by Jennifer Deamud
In a world driven by rapid-fire consumption and ever-evolving technology, planning ahead is more crucial than ever. The ability to anticipate the future and make strategic decisions accordingly could determine the success of your business, organization or personal endeavors.
Each day, new opportunities surface that call for strategic thinking. Whether you’re looking to further your personal knowledge and skills, promote a business or generate funding and development for a nonprofit organization, innovative brainstorming is essential.
It’s never too early to plan for the future. Just as college students hash out their graduation timelines and steadily work toward an end goal, successful professionals typically map out their ideal career path years in advance, editing and re-planning as they progress.
Most women possess a natural ability to think strategically, simultaneously utilizing both the right and left side of the brain. Whether we realize it or not, we automatically anticipate future circumstances and situations, which allows us to begin imagining new ways to acquire the outcomes we desire. Three important and prominent skill sets women have are: the ability to process information, advanced perceptiveness and a tendency to remain open minded.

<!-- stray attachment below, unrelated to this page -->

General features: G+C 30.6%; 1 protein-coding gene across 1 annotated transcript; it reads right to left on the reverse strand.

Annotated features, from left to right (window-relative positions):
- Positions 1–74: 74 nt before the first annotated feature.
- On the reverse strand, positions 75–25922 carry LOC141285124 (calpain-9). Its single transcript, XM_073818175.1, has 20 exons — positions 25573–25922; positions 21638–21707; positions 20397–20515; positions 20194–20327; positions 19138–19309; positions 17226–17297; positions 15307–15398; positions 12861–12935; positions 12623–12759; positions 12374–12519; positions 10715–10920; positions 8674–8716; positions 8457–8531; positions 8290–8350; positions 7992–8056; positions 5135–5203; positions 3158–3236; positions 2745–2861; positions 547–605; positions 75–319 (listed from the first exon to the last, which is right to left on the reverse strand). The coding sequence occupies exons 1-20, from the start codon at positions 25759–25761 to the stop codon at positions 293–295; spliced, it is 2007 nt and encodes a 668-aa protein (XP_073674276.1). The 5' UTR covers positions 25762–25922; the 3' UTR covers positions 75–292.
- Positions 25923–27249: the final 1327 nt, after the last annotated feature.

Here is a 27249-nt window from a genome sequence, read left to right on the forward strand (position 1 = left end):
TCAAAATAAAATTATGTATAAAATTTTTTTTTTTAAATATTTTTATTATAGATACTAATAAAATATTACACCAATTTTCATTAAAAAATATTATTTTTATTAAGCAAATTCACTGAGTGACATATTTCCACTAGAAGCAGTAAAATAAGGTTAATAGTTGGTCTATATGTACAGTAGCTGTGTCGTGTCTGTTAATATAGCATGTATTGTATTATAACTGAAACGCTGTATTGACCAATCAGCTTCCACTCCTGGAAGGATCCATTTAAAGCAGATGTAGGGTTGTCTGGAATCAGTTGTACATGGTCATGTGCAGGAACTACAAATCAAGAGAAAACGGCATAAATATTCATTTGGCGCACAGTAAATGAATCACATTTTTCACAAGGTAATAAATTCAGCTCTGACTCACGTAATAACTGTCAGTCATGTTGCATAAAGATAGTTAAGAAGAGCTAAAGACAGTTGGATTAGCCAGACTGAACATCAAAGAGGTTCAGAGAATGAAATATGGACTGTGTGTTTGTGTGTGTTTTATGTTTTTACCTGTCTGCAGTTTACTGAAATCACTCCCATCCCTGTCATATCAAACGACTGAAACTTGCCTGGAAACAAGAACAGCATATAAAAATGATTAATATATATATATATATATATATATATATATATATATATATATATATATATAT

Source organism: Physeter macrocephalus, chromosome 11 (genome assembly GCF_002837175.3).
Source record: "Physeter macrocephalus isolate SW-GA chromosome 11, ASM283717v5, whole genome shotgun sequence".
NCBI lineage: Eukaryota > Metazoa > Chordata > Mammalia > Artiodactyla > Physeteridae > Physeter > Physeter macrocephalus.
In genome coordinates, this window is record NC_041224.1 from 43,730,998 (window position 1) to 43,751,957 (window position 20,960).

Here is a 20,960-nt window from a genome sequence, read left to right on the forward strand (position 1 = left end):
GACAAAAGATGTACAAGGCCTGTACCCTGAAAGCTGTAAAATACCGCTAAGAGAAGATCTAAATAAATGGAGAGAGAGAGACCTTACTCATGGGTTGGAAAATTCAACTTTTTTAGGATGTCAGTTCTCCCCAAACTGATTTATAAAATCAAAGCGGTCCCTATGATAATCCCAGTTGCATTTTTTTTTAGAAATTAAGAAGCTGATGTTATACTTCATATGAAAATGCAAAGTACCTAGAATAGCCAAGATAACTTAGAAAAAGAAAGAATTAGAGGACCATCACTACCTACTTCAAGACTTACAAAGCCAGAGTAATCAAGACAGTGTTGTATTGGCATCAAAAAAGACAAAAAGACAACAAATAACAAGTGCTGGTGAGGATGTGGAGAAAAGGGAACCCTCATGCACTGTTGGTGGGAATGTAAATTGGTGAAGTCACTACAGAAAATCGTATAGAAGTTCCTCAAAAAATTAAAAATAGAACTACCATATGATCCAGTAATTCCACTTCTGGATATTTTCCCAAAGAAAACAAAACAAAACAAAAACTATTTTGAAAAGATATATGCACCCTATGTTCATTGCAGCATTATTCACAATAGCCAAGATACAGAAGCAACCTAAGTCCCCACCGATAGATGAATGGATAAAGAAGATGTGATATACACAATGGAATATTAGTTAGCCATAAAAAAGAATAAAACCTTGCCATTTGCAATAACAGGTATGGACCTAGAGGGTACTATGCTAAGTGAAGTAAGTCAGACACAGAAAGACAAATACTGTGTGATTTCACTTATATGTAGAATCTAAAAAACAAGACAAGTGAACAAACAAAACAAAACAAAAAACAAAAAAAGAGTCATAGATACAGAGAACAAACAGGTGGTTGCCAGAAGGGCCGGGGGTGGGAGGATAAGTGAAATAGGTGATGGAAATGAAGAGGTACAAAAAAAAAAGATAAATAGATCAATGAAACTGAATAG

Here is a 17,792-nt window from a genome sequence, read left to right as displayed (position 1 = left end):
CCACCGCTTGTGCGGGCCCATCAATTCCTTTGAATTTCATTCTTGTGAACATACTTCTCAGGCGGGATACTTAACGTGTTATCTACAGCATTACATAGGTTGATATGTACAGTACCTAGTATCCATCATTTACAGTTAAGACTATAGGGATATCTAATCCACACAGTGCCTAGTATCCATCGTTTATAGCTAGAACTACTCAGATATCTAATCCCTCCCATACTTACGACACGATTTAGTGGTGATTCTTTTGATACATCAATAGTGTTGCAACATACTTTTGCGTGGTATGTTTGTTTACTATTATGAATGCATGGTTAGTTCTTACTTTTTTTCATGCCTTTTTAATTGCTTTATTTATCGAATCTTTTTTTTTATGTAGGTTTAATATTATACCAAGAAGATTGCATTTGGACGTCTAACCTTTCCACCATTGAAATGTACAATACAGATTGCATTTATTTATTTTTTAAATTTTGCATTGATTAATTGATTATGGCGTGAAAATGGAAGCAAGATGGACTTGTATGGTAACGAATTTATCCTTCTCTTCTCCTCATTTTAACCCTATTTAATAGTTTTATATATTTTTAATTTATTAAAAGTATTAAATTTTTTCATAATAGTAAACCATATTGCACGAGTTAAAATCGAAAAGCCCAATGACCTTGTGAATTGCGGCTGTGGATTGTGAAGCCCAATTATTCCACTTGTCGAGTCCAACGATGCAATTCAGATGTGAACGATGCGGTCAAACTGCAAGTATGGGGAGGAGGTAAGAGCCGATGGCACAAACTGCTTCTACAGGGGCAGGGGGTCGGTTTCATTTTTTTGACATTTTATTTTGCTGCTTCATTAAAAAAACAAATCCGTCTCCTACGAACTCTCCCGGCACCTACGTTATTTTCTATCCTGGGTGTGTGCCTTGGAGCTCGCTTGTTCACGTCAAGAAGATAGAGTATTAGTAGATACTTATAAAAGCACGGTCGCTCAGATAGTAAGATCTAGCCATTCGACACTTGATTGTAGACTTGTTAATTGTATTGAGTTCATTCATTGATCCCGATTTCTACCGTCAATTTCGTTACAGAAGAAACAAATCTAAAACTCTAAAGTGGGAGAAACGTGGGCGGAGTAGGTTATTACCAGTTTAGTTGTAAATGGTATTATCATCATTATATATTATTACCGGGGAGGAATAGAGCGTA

For most people, strategic thinking is a learned skill that strengthens with practice. Here are a four ways you can improve.
The fear of making the wrong decision can be a barrier to effective leadership and critical thinking. It’s important to be able to identify when fear affects decisions in order to properly assess an issue and move past it. Openly discussing concerns with colleagues and co-workers provides new perspectives designed to hurdle any obstacle.
Observe Your Surroundings
Pay attention to both internal and external activities and actively seek out answers to any questions that arise. Think of your role within your organization as transformational rather than transactional–be inquisitive, absorb insight and allow yourself ample room to grow from what you learn.
Communicate Your Thoughts
The more you learn, the easier it will be to structure your verbal and written communications with a strategic focus. Practice prioritizing your thoughts in a way that allows recipients to clearly comprehend the main point of your message.
Take Time for Yourself
Many of us feel we need more time in the day. Instead of routinely packing your schedule with meetings and an endless to-do list of tasks, take some time to cultivate your strategic thinking skills. Write down your biggest questions and find the answers. Initiate and encourage dialogue with colleagues who have opinions that conflict your own to gain new understandings. Rake in as much knowledge as possible so you can apply it to your personal or professional life in the future.